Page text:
What’s next for tourism in the Central and Eastern European region?

How do the biggest digital service providers see the CEE hospitality market?

Despite the increasing accommodation prices, the global inflation and the war in the neighborhood, tourism is back on track in the CEE region. It’s not just the number of active bookings that exceeds all previous 3 years, but cross-country travel related searches also grew by 41% this spring. Hoteliers should follow the digitization trends as by 2026, the share of online gross booking value will reach 97% in the inbound tourism segment. After two years of covid-closure, 90+% of people wish to travel in 2022, mostly within the region.

Szallas Group, Google, Previo and D-EDGE have held their first joint webinar about the future possibilities and challenges of tourism in the CEE region.

Rewatch the presentations here!

First, József Szigetvári, CEO of Szallas Group presented the changes in customer habits, based on their latest regional research conducted in cooperation with Nielsen. As he highlighted, by 2021 the desire to travel has increased in all countries (HU, CZ, PL, RO) to more than 90%. The willingness of tourists to self-organize domestic trips grew by 7-18%. There is a change in the prefered accommodation types as well: the trend of ‘non-hotelization’, choosing separate, private apartments and guest houses instead of hotels, strengthened due to Covid. Then, Szigetvári talked about the growing importance of digitization in the region:

“CEE tourism has shifted towards online reservations as the share of online gross booking value grew from 27% to 56% in the domestic, and from 40% to 65% in the inbound tourism segments between 2014 and 2022. Digitization trend will further grow in the region thanks to local government initiatives and to the rising share of the population that travels for holiday in different CEE countries. By 2026, according to our estimations, the share of online gross booking value will grow from 56% (2022) to 63% in the domestic, and from 65% to 97% in the inbound tourism segments.”

Then Anna Moldován, Industry manager from Google presented some trends of CEE travel search demand, showing that tourism is back on track: tourism and accommodation category domestic searches are above 2019 levels in 2022 in the region. Cross-country travel and tourism related searches in CEE grew by 41% from March to April after a considerable drop at the end of February (the start of the Ukrainian war). Anna also mentioned the top destinations in the region based on Google searches. In Hungary, Balaton is the biggest winner (with 110% growth in case of Balatonfüred compared to 2019 Jan-April period), in Czechia people focus more and more on tourist attractions in their searches (the search interest towards Dvůr Králové nad Labem Safari park and Pec pod Sněžkou ski resort are up by 80+%), while in Poland agrotourism is one of the growing trends in the recent years.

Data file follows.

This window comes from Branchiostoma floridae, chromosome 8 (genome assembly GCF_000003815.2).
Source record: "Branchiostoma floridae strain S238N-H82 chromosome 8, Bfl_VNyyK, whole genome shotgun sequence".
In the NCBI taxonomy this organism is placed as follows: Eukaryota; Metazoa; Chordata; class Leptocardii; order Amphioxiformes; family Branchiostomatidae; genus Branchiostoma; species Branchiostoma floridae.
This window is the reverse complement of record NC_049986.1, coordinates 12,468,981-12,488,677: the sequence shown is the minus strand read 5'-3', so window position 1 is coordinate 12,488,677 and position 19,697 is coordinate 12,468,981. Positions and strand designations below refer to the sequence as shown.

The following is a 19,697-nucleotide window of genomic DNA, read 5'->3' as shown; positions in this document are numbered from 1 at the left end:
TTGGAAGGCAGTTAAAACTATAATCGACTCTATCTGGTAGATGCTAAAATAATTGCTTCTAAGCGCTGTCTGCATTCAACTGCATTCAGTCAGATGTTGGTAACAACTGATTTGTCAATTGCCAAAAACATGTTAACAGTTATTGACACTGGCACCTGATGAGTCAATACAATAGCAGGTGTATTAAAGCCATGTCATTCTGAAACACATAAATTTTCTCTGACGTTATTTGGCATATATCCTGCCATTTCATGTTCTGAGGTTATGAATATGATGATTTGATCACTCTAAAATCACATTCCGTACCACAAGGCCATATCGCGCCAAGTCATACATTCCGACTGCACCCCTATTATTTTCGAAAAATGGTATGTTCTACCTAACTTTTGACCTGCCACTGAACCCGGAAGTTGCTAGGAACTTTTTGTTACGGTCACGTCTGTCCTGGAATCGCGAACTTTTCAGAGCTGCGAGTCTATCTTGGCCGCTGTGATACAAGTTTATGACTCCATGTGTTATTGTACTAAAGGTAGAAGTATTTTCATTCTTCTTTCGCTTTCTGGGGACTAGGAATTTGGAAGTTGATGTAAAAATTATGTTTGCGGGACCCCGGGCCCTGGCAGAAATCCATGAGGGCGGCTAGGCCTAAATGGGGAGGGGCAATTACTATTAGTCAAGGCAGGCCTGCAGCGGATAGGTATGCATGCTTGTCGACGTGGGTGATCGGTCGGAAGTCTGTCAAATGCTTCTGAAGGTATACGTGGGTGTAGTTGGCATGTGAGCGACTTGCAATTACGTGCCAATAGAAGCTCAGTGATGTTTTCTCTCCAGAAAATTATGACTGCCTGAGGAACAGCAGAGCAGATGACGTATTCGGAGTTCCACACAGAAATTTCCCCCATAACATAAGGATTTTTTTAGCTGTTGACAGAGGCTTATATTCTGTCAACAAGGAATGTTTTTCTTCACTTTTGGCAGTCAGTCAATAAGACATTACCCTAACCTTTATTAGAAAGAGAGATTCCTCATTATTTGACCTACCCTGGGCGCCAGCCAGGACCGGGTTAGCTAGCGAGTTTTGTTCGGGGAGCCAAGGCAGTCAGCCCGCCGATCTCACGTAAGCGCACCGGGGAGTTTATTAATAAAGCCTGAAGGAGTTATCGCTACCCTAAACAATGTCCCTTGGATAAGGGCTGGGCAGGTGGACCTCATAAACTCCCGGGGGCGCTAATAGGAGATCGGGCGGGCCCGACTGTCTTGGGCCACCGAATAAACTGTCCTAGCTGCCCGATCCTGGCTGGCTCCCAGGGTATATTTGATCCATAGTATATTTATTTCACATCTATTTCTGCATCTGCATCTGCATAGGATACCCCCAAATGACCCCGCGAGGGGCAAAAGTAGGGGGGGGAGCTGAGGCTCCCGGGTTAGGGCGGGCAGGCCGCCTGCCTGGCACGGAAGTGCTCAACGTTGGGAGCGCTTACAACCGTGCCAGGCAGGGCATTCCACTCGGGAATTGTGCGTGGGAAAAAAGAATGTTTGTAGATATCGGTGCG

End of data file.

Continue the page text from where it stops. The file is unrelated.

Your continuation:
“We see that the new theme for travel in 2022 is to ‘go big’ and make up for the time lost, the travels postponed after years of staying at home and focusing mainly on domestic trips. The war in Ukraine is creating new concerns, so 2022 is the year of two moods: optimism and uncertainty. Presumably, cross-country travels will further increase this year.” – explained Anna Moldován.

Pavel Kotas, CEO & founder of Previo hotel software, highlighted that tourists in the CEE region are starting to dare to plan their travels again; while in 2021, the booking window (how soon people book their travels before their arrival) dropped by 18% due to the uncertainties of Covid closures, this year the window is longer again by 5%. The main season (July & August) occupancy trend seems promising, as the share of summer bookings hotels received before May 30 of all the room nights which were realized that summer probably will exceed the 2019 results in Czechia, Hungary and Poland too.

“We predict that last-minute prices might go up as the summer of 2022 might be better than 2019, the year before Covid started. Although hoteliers are afraid to raise the prices too much as inflation is eating people’s money and they could start crossing out unnecessary expenses – including travels -, their margins are going down due to the cost increase, so early-bird bookers probably got much better prices than some of the last-minute bookers will get.” – stated Pavel Kotas.

Finally, Gregor Halek, Managing Director, CEE of D-EDGE confirmed the others’ findings by showing that on a regional level, the booking volume doubled compared to 2021 and that bookings are recovering in the domestic and the inbound segments as well. While domestic is staying strong, inbound tourism is spiking and coming back up significantly from 2021, especially now that corporate travel is starting to come back as well and international restrictions are lowered.

During the panel discussion, all the presenters agreed that the time has come for domestic and cross-country tourism in the CEE region. If people can travel, they will – mostly using online bookings, so hoteliers should keep up with the digitization trends.